In some cases, a parent who abducts a child and whisks him or her away to an international location will do everything possible to keep their final destination a secret. This may even mean changing the name of your child. You may feel as though you are all alone, but there are resources that can help you.
The Bureau of Consular Affairs located in the Department of State has an Office of Children's Issues. When you contact this office to report that your child has been abducted or wrongfully retained by the other parent, they can provide resources to locate children in other countries. In addition, this office can serve as a liaison to law enforcement authorities, including INTERPOL.
Local and state law enforcement may be able to help, at least on the local level. If you know which country your child might be in, contacting that country's U.S. Consulate or Embassy in the country might help. You'll need to provide the following information to help the consular officer:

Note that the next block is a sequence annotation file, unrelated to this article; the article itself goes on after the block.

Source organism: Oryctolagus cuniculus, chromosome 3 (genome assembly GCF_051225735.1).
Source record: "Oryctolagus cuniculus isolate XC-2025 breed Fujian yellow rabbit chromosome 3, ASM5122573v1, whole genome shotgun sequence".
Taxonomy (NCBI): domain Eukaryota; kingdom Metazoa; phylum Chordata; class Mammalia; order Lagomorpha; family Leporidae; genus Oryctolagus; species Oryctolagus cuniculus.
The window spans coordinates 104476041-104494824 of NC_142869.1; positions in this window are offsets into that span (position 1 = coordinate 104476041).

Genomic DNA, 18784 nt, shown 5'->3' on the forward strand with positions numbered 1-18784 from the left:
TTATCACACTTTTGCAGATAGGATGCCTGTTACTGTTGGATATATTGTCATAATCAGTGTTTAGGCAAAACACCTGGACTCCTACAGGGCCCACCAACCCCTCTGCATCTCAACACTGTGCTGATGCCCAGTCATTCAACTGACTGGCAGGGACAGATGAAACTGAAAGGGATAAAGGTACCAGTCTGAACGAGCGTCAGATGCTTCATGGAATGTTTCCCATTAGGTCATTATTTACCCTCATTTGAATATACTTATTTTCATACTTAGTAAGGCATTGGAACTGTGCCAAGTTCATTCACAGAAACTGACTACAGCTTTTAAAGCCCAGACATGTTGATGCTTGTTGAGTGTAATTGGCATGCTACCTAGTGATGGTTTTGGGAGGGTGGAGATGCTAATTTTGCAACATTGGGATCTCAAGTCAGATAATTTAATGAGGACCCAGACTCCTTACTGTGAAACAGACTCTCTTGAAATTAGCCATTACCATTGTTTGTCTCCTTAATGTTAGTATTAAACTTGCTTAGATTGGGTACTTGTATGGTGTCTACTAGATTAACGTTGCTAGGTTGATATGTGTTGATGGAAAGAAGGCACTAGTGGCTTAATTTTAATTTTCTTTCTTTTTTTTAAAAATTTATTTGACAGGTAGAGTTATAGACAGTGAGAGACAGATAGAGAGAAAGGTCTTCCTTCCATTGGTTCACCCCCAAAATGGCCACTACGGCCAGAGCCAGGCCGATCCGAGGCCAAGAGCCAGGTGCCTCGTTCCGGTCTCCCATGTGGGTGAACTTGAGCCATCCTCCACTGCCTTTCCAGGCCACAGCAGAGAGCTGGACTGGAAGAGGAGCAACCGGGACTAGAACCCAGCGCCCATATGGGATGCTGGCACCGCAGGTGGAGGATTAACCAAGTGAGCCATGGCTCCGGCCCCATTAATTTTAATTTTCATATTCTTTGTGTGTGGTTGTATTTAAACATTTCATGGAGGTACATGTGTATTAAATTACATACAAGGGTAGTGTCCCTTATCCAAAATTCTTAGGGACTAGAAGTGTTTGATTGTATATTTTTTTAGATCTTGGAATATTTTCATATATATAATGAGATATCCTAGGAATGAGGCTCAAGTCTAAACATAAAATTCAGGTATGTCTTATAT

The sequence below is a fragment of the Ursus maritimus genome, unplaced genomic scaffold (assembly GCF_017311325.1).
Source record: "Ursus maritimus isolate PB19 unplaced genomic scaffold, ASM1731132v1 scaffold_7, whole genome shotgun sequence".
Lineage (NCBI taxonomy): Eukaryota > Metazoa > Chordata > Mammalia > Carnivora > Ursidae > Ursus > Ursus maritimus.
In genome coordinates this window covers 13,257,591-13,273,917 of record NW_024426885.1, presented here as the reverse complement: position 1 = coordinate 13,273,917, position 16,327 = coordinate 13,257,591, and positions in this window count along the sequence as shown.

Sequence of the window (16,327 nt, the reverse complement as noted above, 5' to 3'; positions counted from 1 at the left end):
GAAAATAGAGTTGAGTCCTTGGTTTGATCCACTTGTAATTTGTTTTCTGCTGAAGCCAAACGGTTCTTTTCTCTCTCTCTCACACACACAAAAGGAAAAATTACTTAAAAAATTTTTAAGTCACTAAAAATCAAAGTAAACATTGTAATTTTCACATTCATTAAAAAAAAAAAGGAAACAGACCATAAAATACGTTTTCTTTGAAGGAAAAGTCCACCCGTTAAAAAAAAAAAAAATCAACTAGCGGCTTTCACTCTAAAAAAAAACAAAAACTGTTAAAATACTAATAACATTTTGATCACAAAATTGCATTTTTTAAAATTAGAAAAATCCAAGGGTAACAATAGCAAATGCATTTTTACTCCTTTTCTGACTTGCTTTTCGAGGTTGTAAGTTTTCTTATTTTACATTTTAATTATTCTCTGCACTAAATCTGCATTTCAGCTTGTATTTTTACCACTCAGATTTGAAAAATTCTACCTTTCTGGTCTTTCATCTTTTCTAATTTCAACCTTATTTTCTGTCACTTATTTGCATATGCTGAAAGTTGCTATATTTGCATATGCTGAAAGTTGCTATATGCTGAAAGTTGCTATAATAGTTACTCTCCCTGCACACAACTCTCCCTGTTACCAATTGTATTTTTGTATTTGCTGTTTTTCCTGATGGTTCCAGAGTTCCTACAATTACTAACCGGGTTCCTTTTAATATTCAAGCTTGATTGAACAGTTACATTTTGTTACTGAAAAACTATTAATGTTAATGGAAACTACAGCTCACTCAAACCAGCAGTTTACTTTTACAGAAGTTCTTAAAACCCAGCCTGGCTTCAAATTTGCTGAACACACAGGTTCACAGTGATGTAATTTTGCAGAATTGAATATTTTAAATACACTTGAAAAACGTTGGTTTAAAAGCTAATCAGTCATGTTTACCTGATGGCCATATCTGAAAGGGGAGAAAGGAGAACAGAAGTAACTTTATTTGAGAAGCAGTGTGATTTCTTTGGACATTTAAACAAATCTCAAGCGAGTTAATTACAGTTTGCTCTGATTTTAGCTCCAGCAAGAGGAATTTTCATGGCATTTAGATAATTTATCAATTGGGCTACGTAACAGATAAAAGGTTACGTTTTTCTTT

-- Child's full name as well as any aliases
-- Child's date and place of birth
-- The other parent's name as well as any aliases
-- The other parent's family and friends' names, addresses and phone numbers
-- The last known place your child was located
The Federal Bureau of Investigation has field offices across the country and those will provide the point of contact for anyone needed assistance in locating their missing children. Contact the Crimes Against Children Coordinator at your regional field office.
Not knowing where your child is can be exceedingly difficult. Your emotions are likely running the gambit. An attorney like Laura Dale, with experience in international child custody cases, may be able to assist in locating your child.